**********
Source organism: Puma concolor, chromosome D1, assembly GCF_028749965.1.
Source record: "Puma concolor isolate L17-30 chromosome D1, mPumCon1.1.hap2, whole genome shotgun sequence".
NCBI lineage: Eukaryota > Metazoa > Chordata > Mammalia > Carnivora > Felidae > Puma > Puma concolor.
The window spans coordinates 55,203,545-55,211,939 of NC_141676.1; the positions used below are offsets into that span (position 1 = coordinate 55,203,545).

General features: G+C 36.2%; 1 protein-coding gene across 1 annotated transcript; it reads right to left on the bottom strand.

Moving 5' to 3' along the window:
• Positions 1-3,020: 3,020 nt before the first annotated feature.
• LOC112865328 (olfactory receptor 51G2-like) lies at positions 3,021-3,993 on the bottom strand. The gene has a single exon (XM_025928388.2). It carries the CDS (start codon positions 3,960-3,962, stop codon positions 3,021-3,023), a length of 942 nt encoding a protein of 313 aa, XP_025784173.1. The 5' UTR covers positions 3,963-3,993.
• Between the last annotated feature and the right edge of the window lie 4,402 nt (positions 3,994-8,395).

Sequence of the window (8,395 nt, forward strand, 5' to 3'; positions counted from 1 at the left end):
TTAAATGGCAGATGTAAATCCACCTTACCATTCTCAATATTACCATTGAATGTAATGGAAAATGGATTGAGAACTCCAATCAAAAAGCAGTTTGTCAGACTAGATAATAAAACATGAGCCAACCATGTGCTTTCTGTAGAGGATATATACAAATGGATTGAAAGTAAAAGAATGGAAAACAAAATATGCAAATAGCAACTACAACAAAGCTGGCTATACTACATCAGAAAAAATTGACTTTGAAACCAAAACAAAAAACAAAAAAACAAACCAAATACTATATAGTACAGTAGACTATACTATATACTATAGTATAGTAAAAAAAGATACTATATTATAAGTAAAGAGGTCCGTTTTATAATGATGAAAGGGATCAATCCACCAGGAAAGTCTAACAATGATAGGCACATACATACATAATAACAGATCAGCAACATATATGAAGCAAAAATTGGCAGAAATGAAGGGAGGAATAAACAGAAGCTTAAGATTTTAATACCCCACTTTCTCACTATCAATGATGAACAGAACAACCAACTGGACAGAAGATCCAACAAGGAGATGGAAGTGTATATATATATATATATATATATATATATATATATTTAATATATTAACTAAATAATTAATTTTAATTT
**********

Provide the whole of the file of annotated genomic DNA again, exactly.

Source organism: Puma concolor, chromosome D1, assembly GCF_028749965.1.
Source record: "Puma concolor isolate L17-30 chromosome D1, mPumCon1.1.hap2, whole genome shotgun sequence".
NCBI lineage: Eukaryota > Metazoa > Chordata > Mammalia > Carnivora > Felidae > Puma > Puma concolor.
The window spans coordinates 55,203,545-55,211,939 of NC_141676.1; the positions used below are offsets into that span (position 1 = coordinate 55,203,545).

General features: G+C 36.2%; 1 protein-coding gene across 1 annotated transcript; it reads right to left on the bottom strand.

Moving 5' to 3' along the window:
• Positions 1-3,020: 3,020 nt before the first annotated feature.
• LOC112865328 (olfactory receptor 51G2-like) lies at positions 3,021-3,993 on the bottom strand. The gene has a single exon (XM_025928388.2). It carries the CDS (start codon positions 3,960-3,962, stop codon positions 3,021-3,023), a length of 942 nt encoding a protein of 313 aa, XP_025784173.1. The 5' UTR covers positions 3,963-3,993.
• Between the last annotated feature and the right edge of the window lie 4,402 nt (positions 3,994-8,395).

Sequence of the window (8,395 nt, forward strand, 5' to 3'; positions counted from 1 at the left end):
TTAAATGGCAGATGTAAATCCACCTTACCATTCTCAATATTACCATTGAATGTAATGGAAAATGGATTGAGAACTCCAATCAAAAAGCAGTTTGTCAGACTAGATAATAAAACATGAGCCAACCATGTGCTTTCTGTAGAGGATATATACAAATGGATTGAAAGTAAAAGAATGGAAAACAAAATATGCAAATAGCAACTACAACAAAGCTGGCTATACTACATCAGAAAAAATTGACTTTGAAACCAAAACAAAAAACAAAAAAACAAACCAAATACTATATAGTACAGTAGACTATACTATATACTATAGTATAGTAAAAAAAGATACTATATTATAAGTAAAGAGGTCCGTTTTATAATGATGAAAGGGATCAATCCACCAGGAAAGTCTAACAATGATAGGCACATACATACATAATAACAGATCAGCAACATATATGAAGCAAAAATTGGCAGAAATGAAGGGAGGAATAAACAGAAGCTTAAGATTTTAATACCCCACTTTCTCACTATCAATGATGAACAGAACAACCAACTGGACAGAAGATCCAACAAGGAGATGGAAGTGTATATATATATATATATATATATATATATATATATTTAATATATTAACTAAATAATTAATTTTAATTT